A homogeneous polynomial of degree d with real coefficients is called hyperbolic with respect to a point if any real line through this point intersects the corresponding hypersurface in d real points (counting multiplicities). Hyperbolic polynomials are in a sense the opposite of strictly positive polynomials: they have as many real zeroes as possible. Hyperbolic polynomials were first introduced by Garding in the study of linear hyperbolic PDEs with constant coefficient in the 1950s; he showed that a hyperbolic polynomial determines a convex cone, called a hyperbolicity cone. In recent years hyperbolic polynomials and hyperbolicity cones came to play an important in convex programming as well as combinatorics and other areas.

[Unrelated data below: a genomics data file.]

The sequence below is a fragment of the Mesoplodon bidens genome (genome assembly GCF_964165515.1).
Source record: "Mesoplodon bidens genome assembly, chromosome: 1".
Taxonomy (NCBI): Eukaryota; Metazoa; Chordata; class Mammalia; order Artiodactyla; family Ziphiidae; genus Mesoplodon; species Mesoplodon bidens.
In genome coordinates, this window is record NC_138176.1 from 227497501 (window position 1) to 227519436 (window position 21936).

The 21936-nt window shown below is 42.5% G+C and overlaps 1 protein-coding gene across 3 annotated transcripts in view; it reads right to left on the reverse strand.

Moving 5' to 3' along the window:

Much like a representation as a sum of squares certifies the positivity of a polynomial, its hyperbolicity is certified by a representation as a determinant of a matrix of linear forms, with the coefficient matrices of the linear forms satisfying some positivity conditions. I will describe some of what is known about the existence of these determinantal representations, usually "with denominators". One fruitful approach uses a Hermitian Positivstellensatz that gives a representation of a polynomial satisfying matrix positivity conditions as a weighted sum of hermitian squares. |